In January 1, 1982, Ayn Rand began the new year by following a time-honored tradition of her native Russia; she began work on the major project she planned to accomplish that year: a teleplay for her 1957 novel Atlas Shrugged. Unfortunately, this teleplay, the last thing Rand wrote, was incomplete when she died that March. Although this was the high point in her nearly decade-long involvement in producing a film version of Atlas, it marked only the midway point in her magnum opus’ fifty-four year journey to the silver screen.
According to Jeff Britting, archivist for the Ayn Rand Institute, this journey began shortly after Atlas was published.1 In the late 1950s, at least one report in Daily Variety, the film industry’s newspaper, suggested that the book would soon be made into a film. Considering the success of Rand’s The Fountainhead, first as a novel and then as a film, such a suggestion, even if purely speculative, was not far-fetched given Hollywood’s long history of procuring literary properties and turning them into blockbusters. However, there was a major impediment to transforming Atlas into a film: Ayn Rand herself.
It is well known and oft reported that Rand essentially disowned the film version of The Fountainhead because one line of dialogue was cut from Howard Roark’s climactic courtroom speech. Although some critics might chalk this up to petty hubris, Britting notes that Rand had good reason for her reaction: She felt betrayed by director King Vidor and producer Henry Blanke. She thought that she had built a good working relationship with them during the production. She often consulted with the two men and even rewrote parts of the script to suit the production—all in the spirit of artistic cooperation. Their cutting of an important line from the story’s climactic speech without her knowledge betrayed Rand’s trust and left a bitter taste in her mouth regarding Hollywood.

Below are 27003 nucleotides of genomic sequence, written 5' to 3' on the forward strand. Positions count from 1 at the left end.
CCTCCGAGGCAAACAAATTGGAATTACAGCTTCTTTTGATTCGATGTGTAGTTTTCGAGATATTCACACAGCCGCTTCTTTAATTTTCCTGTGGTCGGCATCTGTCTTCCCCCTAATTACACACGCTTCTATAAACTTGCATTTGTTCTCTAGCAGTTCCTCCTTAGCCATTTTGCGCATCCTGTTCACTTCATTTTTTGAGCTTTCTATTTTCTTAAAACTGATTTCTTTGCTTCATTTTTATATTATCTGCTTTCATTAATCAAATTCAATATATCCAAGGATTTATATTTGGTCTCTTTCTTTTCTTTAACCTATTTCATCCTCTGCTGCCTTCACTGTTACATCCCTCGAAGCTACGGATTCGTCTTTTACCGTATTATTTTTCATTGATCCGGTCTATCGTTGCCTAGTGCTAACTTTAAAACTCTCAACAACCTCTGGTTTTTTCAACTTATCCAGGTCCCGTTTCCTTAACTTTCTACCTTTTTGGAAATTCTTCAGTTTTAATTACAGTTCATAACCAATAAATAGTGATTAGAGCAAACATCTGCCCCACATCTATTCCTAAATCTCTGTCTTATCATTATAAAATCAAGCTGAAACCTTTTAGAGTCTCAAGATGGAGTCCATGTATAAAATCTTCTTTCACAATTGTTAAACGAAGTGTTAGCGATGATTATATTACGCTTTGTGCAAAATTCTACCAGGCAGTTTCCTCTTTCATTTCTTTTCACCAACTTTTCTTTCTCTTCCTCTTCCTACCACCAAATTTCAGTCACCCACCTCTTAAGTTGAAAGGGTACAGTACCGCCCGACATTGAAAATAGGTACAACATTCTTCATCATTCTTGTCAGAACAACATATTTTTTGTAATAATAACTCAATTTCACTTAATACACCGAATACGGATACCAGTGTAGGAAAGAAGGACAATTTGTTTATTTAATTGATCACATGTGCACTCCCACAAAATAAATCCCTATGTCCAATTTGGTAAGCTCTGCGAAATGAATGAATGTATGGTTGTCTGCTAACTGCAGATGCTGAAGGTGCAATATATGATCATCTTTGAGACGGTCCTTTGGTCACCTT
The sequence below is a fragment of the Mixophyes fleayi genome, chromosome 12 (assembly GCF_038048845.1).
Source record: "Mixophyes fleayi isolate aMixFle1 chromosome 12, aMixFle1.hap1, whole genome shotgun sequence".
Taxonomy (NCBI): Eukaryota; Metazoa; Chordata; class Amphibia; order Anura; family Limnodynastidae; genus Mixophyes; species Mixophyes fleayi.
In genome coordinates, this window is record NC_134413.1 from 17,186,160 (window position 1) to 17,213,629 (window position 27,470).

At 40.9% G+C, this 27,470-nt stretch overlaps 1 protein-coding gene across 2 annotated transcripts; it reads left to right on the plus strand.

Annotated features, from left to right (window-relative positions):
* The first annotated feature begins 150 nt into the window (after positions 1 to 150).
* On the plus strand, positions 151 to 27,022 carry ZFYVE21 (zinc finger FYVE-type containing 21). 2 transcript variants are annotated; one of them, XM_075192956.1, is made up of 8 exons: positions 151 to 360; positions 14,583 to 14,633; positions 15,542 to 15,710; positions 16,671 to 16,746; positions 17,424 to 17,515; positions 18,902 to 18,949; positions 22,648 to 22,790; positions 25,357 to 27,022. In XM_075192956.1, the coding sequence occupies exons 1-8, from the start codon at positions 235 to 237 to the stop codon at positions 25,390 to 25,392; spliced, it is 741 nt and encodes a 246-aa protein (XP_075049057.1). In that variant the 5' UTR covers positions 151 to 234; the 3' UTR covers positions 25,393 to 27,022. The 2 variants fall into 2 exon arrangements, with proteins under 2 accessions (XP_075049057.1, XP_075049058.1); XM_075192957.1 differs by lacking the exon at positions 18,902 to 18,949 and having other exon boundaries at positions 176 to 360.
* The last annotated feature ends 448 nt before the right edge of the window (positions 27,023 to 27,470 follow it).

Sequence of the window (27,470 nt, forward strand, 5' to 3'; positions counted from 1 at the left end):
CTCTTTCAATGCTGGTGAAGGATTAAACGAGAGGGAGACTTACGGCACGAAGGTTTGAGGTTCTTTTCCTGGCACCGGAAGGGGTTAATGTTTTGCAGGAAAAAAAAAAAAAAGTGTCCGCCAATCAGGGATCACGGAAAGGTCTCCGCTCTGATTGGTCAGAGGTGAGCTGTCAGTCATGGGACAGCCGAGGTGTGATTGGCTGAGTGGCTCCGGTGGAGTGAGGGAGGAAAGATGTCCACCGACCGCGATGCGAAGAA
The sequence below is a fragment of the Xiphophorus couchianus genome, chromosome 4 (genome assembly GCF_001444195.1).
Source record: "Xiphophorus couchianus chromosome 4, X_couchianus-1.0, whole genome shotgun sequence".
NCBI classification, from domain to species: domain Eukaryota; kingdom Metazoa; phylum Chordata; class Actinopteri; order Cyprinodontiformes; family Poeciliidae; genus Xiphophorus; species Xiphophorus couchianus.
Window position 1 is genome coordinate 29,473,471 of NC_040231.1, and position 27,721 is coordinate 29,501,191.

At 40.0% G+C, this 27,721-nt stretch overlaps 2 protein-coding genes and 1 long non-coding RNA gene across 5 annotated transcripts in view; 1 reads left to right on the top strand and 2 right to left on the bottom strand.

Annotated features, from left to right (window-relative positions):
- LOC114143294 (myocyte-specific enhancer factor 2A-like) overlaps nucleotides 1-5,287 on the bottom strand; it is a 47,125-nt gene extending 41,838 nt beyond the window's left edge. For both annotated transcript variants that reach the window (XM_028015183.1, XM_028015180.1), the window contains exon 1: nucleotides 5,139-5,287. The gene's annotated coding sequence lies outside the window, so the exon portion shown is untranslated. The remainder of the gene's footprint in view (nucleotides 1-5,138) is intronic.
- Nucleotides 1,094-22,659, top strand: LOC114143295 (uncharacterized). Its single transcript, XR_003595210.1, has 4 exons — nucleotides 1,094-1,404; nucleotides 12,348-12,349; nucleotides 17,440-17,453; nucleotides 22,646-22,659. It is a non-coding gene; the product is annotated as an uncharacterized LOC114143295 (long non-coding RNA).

Given this souring experience, Rand would not even consider selling the rights to Atlas without attaching certain conditions—conditions that, by Hollywood standards, were extraordinary. According to Ayn Rand’s agent, Perry Knowlton,
She said she’s never going to sell anything to a film company that doesn’t allow her the right to pick the director, the screenwriter, and to edit in the editing room. And, of course, a lot of people make contracts thinking they can get this type of deal from the backers, but never could. It became one of the problems that she never got over, but she refused to give up her way of doing it because she felt she was right, which she was. She didn’t like what was done with The Fountainhead, and therefore, she was trying to make sure it wouldn’t happen again.2
It would be nearly fifteen years after the publication of the novel before Rand would be approached by a Hollywood veteran whom she thought able and willing to produce the film in accordance with her conditions and standards.
Albert S. Ruddy, a longtime admirer of the novel, was coming off his successful production of The Godfather when he contacted Knowlton about buying the film rights to Atlas. Knowlton was not optimistic about the prospect but told Ruddy he could try to convince Rand that he would do the book justice. Remarkably, by his own account and others, Ruddy did more than thoroughly charm Rand; he demonstrated that he understood at root how the film adaptation needed to be approached. . . .